domingo, 21 de diciembre de 2014

Guidance for pharmacogenomic biomarker testing in labels of FDA-approved drugs : Genetics in Medicine : Nature Publishing Group

Guidance for pharmacogenomic biomarker testing in labels of FDA-approved drugs : Genetics in Medicine : Nature Publishing Group

Guidance for pharmacogenomic biomarker testing in labels of FDA-approved drugs

Genetics in Medicine
Published online 



The aim of this study was to compare guidance for genetic testing in US Food and Drug Administration (FDA)-approved drug labels in oncology to those of drugs for other therapeutic areas.


We reviewed labels of all the FDA-approved drugs with labels containing pharmacogenomic information. We assessed whether genetic testing was required or recommended before prescription and, if not, the reason for pharmacogenomic labeling.


We included 140 drugs corresponding to 158 drug–biomarker pairs. Overall, 46 (29%) of 158 pairs stated a requirement or recommendation for genetic biomarker testing in the label. This proportion was higher in oncology than in other areas (62 vs. 12%; P < 0.001). For the 112 drug–biomarker pairs (including 20 in oncology) without recommendation or requirement for genetic testing, the main reasons for pharmacogenomic labeling were change in pharmacologic end points (32%) and higher risk of toxicity (30%). For 11 (10%) pairs (including 1 in oncology), a genetic biomarker was mentioned only to inform that it was not relevant. In oncology, the main reasons for pharmacogenomic labeling were higher risk of toxicity (55%) and definition of the mechanism of action (25%).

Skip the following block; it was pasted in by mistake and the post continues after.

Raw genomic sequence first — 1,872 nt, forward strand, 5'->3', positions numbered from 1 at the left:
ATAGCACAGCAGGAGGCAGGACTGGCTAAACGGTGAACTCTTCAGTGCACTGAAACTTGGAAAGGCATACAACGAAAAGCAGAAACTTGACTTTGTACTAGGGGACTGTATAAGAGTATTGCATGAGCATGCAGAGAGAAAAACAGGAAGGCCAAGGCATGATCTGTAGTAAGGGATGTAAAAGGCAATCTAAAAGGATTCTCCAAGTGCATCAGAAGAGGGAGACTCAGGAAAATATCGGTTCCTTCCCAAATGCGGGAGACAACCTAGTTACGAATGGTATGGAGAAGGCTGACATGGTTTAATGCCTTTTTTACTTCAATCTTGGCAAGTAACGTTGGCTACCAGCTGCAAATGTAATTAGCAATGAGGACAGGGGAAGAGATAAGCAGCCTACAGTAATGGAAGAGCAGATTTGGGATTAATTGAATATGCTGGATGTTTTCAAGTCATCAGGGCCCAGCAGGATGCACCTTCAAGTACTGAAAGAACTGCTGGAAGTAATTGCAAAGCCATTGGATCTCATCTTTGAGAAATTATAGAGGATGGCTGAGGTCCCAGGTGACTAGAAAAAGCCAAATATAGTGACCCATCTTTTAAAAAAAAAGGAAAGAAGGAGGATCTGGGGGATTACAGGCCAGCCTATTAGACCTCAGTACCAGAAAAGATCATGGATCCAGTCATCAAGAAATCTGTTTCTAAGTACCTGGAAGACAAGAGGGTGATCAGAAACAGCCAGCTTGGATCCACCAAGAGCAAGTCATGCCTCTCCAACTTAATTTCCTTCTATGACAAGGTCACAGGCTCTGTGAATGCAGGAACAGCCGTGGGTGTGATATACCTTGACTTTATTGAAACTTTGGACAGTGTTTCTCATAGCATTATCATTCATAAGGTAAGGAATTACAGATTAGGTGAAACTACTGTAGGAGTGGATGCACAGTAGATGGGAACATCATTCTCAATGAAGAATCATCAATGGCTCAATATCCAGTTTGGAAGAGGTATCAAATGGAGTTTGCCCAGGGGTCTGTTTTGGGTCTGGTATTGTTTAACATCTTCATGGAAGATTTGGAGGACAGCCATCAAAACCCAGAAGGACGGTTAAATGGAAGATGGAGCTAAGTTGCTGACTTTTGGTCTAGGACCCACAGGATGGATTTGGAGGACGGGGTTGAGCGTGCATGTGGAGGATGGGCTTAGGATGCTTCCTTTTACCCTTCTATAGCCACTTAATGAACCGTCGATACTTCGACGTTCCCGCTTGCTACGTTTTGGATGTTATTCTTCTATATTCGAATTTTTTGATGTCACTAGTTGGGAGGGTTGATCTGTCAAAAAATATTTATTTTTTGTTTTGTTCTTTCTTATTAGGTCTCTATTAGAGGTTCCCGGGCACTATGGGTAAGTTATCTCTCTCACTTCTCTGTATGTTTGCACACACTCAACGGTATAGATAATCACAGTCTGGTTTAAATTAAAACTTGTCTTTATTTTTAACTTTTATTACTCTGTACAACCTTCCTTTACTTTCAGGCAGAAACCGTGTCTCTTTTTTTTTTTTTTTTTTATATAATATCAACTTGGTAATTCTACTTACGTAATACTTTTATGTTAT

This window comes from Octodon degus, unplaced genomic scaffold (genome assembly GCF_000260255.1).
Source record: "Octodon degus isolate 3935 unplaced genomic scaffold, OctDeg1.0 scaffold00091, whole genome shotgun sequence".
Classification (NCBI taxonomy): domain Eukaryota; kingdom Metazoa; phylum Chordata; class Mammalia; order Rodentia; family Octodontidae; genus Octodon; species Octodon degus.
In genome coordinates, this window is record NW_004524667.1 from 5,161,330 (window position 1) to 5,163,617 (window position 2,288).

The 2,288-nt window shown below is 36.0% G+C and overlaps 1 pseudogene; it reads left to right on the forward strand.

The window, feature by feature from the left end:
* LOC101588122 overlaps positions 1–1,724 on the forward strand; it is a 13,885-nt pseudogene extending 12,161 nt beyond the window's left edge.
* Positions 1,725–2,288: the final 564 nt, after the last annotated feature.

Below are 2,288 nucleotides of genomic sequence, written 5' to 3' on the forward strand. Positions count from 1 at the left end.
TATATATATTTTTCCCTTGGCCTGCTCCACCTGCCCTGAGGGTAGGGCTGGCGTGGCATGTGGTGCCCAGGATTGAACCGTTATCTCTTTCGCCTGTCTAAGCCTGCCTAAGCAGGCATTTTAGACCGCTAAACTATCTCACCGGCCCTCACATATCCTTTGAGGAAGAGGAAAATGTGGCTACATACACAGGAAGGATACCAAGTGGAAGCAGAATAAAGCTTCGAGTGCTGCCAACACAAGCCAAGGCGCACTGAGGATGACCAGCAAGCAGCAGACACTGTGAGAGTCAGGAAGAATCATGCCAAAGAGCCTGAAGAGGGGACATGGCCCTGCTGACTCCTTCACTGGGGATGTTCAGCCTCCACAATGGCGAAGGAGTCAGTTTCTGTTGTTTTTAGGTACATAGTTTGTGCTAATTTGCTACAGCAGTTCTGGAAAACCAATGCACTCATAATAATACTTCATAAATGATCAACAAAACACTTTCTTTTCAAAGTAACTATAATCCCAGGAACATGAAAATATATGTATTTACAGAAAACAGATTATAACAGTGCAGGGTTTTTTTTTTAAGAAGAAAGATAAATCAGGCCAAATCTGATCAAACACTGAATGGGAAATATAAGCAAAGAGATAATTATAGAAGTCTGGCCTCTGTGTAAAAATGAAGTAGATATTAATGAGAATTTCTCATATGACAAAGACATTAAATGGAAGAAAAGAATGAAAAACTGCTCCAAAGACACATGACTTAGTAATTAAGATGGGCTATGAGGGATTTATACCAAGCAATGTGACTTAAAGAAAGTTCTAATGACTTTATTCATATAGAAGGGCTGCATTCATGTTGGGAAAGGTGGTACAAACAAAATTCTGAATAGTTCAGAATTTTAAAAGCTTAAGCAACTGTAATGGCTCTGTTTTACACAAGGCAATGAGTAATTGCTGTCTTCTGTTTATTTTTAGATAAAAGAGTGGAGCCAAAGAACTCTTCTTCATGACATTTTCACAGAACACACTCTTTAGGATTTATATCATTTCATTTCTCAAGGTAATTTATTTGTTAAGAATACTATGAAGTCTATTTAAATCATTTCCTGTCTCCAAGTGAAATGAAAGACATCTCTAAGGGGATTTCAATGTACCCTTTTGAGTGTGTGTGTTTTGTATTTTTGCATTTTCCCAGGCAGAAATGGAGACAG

Inclusion of biomarkers in drug labels does not always correspond to required or recommended genetic testing, especially outside oncology.
Genet Med advance online publication 18 December 2014


biomarkers; Food and Drug Administration; genetic testing; personalized medicine; pharmacogenetics


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Author information


  1. Centre d’Épidémiologie Clinique, Hôpital Hôtel Dieu, Assistance Publique des Hôpitaux de Paris, Paris, France

    • Alexandre Vivot,
    • Isabelle Boutron,
    • Philippe Ravaud &
    • Raphaël Porcher
  2. METHODS Team, Unit 1153, INSERM, Paris, France

    • Alexandre Vivot,
    • Isabelle Boutron,
    • Philippe Ravaud &
    • Raphaël Porcher
  3. Faculté de Médecine, University of Paris Descartes, Sorbonne Paris Cité, Paris, France

    • Isabelle Boutron,
    • Philippe Ravaud &
    • Raphaël Porcher
  4. Department of Epidemiology, Mailman School of Public Health, Columbia University, New York, New York, USA

    • Philippe Ravaud

Corresponding author

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